"Is Bigger Better?"
The big firms have carefully fostered the legend:
A big firm has more offices, more recruiters, more coverage.
A lot of clients have decided that this is an expensive myth.
With the exception of some international assignments, there is
little argument for all the multinational offices, and there
is very little synergy even among a big firm's national offices.
Factors which make the case for using a smaller search firm.
Modern information technology and the Internet now allows any
technically sophisticated search firm to retrieve data from public
and proprietary databases with the same, if not better, degree
of success as the big firms. Search firms hemmed in by large
inflexible systems have no advantage over the electronically
nimble, whose data often is better and more relevant.
Fostering relationships over an extended period of time with
a client is counter to the strategy of most large firms, where
the emphasis is on generating revenue. The best smaller search
firms can and do take the time to get to know the client company
thoroughly and develop a "vendor mentality" where customer service
is paramount. Smaller firms work with fewer clients and tend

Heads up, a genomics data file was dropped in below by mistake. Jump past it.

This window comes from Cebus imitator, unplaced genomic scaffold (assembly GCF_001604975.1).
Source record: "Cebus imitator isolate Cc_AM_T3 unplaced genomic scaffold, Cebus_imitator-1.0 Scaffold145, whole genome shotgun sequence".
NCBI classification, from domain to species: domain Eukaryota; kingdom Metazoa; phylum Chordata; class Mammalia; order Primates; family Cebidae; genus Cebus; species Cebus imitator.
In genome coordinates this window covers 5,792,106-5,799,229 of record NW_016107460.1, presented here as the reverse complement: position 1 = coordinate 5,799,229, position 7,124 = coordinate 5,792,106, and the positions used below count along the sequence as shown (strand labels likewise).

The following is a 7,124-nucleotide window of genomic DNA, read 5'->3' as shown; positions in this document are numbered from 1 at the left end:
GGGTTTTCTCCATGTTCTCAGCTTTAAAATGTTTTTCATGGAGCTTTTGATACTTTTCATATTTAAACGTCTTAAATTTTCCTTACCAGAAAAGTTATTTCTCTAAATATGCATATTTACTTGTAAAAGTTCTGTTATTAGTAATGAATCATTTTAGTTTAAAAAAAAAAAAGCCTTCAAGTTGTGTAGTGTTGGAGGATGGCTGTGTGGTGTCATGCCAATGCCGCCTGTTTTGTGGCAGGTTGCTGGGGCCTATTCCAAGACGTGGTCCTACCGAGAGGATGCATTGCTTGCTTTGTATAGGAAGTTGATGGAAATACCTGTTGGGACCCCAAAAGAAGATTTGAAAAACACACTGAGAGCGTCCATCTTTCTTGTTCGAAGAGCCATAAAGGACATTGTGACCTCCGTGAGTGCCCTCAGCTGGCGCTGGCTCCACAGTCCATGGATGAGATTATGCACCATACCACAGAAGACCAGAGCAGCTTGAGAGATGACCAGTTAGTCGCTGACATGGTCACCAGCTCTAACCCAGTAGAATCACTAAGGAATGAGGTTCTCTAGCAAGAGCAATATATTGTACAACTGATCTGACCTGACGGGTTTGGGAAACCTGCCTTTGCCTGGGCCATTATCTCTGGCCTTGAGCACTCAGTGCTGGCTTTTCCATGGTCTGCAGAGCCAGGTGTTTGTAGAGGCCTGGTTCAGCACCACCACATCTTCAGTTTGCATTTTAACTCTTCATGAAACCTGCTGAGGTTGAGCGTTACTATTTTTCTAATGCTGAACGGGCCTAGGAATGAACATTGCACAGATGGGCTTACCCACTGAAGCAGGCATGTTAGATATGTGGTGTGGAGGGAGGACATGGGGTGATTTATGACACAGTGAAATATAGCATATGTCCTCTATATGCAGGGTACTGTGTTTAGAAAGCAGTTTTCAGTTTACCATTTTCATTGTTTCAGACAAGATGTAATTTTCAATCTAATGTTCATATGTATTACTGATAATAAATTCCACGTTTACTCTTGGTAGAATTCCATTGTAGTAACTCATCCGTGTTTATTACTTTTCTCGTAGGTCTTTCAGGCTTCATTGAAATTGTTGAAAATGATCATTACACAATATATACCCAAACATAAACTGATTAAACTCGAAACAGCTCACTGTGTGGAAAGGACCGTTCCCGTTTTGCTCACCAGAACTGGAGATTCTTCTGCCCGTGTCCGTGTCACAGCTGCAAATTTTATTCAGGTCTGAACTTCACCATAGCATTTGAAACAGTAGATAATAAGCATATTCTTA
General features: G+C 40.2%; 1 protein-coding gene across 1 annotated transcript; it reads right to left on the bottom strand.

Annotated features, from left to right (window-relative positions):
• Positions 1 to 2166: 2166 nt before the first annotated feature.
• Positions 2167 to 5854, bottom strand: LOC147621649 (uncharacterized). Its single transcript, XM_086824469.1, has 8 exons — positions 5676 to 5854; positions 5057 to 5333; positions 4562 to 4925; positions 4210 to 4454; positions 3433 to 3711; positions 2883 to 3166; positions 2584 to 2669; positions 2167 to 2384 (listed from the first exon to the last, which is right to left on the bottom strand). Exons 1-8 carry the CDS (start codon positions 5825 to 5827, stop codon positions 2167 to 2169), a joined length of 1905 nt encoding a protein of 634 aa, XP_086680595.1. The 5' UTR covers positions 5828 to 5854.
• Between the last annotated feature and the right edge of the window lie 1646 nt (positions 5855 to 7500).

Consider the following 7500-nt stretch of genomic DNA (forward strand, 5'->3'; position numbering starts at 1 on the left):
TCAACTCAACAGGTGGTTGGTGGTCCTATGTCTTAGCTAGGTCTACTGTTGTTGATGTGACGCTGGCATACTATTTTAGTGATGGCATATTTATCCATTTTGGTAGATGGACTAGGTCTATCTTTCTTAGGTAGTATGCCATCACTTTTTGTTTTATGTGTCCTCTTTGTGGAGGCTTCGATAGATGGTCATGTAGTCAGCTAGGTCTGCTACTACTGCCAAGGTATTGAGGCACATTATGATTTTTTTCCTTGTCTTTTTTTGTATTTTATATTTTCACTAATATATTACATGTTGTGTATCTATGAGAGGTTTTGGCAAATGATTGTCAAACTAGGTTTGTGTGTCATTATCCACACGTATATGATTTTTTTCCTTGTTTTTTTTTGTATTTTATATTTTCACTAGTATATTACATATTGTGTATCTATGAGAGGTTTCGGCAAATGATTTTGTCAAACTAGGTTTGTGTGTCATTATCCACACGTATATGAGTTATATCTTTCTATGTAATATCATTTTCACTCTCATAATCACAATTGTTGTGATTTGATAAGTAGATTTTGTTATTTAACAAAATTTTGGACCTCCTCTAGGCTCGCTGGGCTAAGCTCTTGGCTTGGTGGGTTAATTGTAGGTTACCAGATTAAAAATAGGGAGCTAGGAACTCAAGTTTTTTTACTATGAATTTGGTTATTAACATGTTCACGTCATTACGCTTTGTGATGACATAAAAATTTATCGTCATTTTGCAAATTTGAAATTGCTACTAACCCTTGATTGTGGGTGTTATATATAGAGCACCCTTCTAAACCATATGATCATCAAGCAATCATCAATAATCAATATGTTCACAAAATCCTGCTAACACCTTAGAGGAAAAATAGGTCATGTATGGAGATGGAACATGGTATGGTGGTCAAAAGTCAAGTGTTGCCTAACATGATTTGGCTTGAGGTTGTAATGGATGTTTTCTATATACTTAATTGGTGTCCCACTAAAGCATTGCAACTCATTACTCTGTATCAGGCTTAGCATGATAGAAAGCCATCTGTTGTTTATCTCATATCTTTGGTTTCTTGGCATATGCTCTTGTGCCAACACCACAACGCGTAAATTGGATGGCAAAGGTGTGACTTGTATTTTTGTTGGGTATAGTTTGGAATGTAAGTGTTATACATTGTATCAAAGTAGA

to value those clients and the relationships which develop with
Quality of the professional staffs at smaller firms is comparable
to that found in the big firms. Many consultants in quality
smaller firms come from the large firms where they were often
the better performers. Most consultants have impressive credentials
and accomplishments regardless of firm size. The consultants
from smaller firms tend to be more entrepreneurial and better
able to react to a crisis in the search process, whereas the
average member of a big firm tends to be more process driven,
allowing the system to respond to search problems.
Blockage is a major problem clients face in dealing with a
big firm. When a client is looking for a senior, specialized
executive, the universe can become very narrow, very quickly.
If a search firm is blocked from accessing even a few targeted
executives because a company is a client of another of the firm's
recruiters, it cannot deliver the best executives to the client. "As
clients become more sophisticated about the search process, they
realize that it is not size but perseverance, intelligence, and
a sense of urgency that make the search process work. Most quality
search firms do basically the same thing. What really matters
is how the work and the firm are managed. Size is irrelevant.
- Excerpted from Executive Recruiters News